Don’t countries refuse to extradite the authors of political crimes?
Like Senegal, most states will not extradite a suspect for a “political offense.” Political offenses, however, generally involve a rebellion against an established government and related crimes. Crimes against humanity, torture, genocide, and war crimes are not considered political offenses. The Genocide Convention expressly provides that genocide shall not be considered a political crime for effects of extradition. The Convention against Torture does so implicitly by requiring that torture be included in the list of extraditable crimes in states parties’ extradition treaties.
Why doesn’t Senegal try Habré itself?
Senegal can and should try Habré itself. Indeed, a Senegalese judge indicted Habré pursuant to the 1984 United Nations Convention against Torture and other Cruel, Inhuman, or Degrading Treatment or Punishment, which Senegal ratified in 1986, and which expressly obliges states to either prosecute or extradite alleged torturers who enter their territory. Higher courts dismissed the charges against Habré, however, ruling that Senegal had not enacted legislation to implement the Convention against Torture and therefore had no jurisdiction to pursue the charges because the crimes were not committed in Senegal. The dismissal drew protests from the United Nations, Senegal’s association of judges, and rights activists around the world. The victims then decided to seek Habré’s extradition to Belgium.
Why isn’t Habré extradited back to Chad?
Chad has never formally sought Habré’s extradition. Even if it did, there are important reasons not to send Habré back to Chad: given Chad’s human rights record, there is a serious risk that Habré would be mistreated or even killed. In addition, Chad’s weak judiciary is not in a position to guarantee Habré a fair trial.
Why can’t Habré be prosecuted by the International Criminal Court?
The International Criminal Court (ICC) is prospective only, addressing crimes committed after its statute went into effect in 2002.
If Habré is extradited to Belgium, what happens then?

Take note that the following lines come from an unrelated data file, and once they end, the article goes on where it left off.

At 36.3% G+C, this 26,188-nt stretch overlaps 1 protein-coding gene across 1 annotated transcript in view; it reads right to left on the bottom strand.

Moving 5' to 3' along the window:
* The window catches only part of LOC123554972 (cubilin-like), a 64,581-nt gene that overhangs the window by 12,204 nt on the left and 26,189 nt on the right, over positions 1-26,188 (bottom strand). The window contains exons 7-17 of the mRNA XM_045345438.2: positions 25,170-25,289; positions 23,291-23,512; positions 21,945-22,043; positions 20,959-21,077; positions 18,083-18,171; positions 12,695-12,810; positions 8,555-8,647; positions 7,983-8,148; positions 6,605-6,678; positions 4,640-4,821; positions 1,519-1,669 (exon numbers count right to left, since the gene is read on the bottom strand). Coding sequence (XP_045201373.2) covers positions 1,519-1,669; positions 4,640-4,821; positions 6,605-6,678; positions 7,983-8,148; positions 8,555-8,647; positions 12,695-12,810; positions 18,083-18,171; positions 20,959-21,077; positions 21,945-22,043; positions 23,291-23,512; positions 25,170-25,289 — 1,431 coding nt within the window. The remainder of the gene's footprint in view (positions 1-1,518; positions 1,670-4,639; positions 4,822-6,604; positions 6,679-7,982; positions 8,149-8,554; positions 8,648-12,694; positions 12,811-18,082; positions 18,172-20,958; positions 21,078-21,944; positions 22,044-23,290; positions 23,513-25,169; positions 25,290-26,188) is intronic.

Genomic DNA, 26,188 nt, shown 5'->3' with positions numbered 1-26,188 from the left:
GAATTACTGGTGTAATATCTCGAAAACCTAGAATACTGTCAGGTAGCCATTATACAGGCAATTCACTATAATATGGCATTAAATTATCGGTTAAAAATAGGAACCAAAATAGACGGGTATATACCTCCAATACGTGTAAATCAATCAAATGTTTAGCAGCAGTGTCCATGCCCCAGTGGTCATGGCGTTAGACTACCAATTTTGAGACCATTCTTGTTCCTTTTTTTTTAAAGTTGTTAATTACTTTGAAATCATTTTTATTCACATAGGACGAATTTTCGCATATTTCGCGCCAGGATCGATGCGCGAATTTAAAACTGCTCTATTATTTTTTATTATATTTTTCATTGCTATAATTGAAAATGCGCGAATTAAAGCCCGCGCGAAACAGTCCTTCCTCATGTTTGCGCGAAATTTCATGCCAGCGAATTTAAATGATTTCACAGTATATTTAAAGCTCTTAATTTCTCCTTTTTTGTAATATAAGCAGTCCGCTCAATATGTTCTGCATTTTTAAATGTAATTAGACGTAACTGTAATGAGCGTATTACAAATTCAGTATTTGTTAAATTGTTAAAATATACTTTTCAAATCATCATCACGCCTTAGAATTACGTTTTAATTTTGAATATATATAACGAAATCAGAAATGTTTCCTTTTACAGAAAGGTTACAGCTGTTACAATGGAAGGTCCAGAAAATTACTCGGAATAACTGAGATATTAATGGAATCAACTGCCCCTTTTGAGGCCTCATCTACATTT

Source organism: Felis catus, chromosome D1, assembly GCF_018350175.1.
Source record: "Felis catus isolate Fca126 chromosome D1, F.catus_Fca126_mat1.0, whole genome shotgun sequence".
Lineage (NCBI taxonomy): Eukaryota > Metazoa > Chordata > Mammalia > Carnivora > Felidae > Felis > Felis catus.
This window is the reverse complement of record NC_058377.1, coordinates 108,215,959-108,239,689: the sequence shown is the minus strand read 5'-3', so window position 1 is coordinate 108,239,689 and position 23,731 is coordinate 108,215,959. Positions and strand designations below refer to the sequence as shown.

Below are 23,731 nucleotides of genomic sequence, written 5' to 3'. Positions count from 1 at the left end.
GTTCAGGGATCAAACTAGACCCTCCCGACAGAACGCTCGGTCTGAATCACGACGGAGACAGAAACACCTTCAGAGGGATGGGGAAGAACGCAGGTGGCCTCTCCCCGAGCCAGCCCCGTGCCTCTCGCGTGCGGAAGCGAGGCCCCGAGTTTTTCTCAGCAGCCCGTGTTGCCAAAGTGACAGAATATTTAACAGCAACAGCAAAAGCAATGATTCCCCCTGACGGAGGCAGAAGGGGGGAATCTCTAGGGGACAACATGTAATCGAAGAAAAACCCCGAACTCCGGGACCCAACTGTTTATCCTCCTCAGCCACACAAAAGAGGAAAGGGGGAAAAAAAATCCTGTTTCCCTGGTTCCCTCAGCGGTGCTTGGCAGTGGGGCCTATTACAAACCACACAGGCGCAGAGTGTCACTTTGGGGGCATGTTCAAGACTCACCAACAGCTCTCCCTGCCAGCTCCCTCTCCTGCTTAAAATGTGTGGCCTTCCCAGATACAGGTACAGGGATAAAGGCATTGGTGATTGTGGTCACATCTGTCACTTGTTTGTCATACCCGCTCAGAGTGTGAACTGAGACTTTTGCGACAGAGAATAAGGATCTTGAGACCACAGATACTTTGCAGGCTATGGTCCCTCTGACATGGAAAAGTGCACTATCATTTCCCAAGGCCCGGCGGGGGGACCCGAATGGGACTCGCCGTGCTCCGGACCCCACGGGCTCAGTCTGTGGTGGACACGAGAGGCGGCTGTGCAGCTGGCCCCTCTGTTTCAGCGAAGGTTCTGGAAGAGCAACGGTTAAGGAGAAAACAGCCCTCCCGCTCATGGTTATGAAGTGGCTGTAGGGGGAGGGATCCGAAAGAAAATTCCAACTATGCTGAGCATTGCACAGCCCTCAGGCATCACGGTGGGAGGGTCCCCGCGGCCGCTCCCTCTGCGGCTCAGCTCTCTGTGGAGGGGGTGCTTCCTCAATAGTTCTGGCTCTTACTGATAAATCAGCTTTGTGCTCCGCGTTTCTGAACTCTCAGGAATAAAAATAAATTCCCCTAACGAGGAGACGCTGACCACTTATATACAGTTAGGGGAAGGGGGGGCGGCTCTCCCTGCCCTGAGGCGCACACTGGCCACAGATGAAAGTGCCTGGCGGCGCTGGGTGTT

Once in Belgium, Habré would be brought to the investigating magistrate who would question him and decide whether to confirm the arrest warrant and place him in detention. Within five days, and every month thereafter, the Chambre du Conseil would review the legality of his arrest and the grounds for his continuing detention. Once the judge completes his inquiry, which he must do within a reasonable time, he sends the case to the prosecutor who gives his recommendation and then to the Appeals Court, which decides if the matter should be scheduled for trial.
If Senegal does not extradite Habré, what will happen?
Habré would remain in Senegal. The U.N. Committee against Torture would likely condemn Senegal for violating the U.N. Convention against Torture. Habré’s victims have said that they would continue to press Senegal to bring Habré to justice in Senegal, seeking legislative changes if necessary.
What is the role of Human Rights Watch?
Human Rights Watch is supporting the Chadian victims, organized into the Chadian Association of Victims of Political Repression and Crime (AVCRP) in their quest for justice, and has helped in designing litigation strategy, collecting evidence, building political support, and finding financing. Reed Brody of Human Rights Watch coordinates the International Committee for the Trial of Habré, which also includes representatives of the International Federation of Human Rights Leagues (FIDH), and Chadian and Senegalese NGOs.